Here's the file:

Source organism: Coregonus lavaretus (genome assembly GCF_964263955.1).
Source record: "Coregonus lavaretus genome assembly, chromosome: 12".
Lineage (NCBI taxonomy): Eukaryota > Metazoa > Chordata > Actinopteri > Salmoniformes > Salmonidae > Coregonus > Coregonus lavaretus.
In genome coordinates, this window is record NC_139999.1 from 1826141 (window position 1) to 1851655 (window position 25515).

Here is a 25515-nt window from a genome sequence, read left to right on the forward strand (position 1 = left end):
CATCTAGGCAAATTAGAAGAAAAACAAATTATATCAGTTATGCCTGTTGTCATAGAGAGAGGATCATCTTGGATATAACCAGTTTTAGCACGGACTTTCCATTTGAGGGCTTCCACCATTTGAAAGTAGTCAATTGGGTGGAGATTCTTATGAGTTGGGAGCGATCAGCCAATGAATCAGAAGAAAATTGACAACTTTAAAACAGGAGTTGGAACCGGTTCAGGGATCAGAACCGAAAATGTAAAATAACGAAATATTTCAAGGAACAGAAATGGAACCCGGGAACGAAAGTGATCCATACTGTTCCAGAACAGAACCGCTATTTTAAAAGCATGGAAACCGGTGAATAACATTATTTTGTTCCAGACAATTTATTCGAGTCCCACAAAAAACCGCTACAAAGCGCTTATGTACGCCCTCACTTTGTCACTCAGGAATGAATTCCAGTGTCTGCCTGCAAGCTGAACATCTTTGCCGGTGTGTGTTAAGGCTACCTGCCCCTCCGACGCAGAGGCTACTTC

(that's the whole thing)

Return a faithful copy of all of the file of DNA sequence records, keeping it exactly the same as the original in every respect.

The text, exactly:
Source organism: Coregonus lavaretus (genome assembly GCF_964263955.1).
Source record: "Coregonus lavaretus genome assembly, chromosome: 12".
Lineage (NCBI taxonomy): Eukaryota > Metazoa > Chordata > Actinopteri > Salmoniformes > Salmonidae > Coregonus > Coregonus lavaretus.
In genome coordinates, this window is record NC_139999.1 from 1826141 (window position 1) to 1851655 (window position 25515).

Here is a 25515-nt window from a genome sequence, read left to right on the forward strand (position 1 = left end):
CATCTAGGCAAATTAGAAGAAAAACAAATTATATCAGTTATGCCTGTTGTCATAGAGAGAGGATCATCTTGGATATAACCAGTTTTAGCACGGACTTTCCATTTGAGGGCTTCCACCATTTGAAAGTAGTCAATTGGGTGGAGATTCTTATGAGTTGGGAGCGATCAGCCAATGAATCAGAAGAAAATTGACAACTTTAAAACAGGAGTTGGAACCGGTTCAGGGATCAGAACCGAAAATGTAAAATAACGAAATATTTCAAGGAACAGAAATGGAACCCGGGAACGAAAGTGATCCATACTGTTCCAGAACAGAACCGCTATTTTAAAAGCATGGAAACCGGTGAATAACATTATTTTGTTCCAGACAATTTATTCGAGTCCCACAAAAAACCGCTACAAAGCGCTTATGTACGCCCTCACTTTGTCACTCAGGAATGAATTCCAGTGTCTGCCTGCAAGCTGAACATCTTTGCCGGTGTGTGTTAAGGCTACCTGCCCCTCCGACGCAGAGGCTACTTC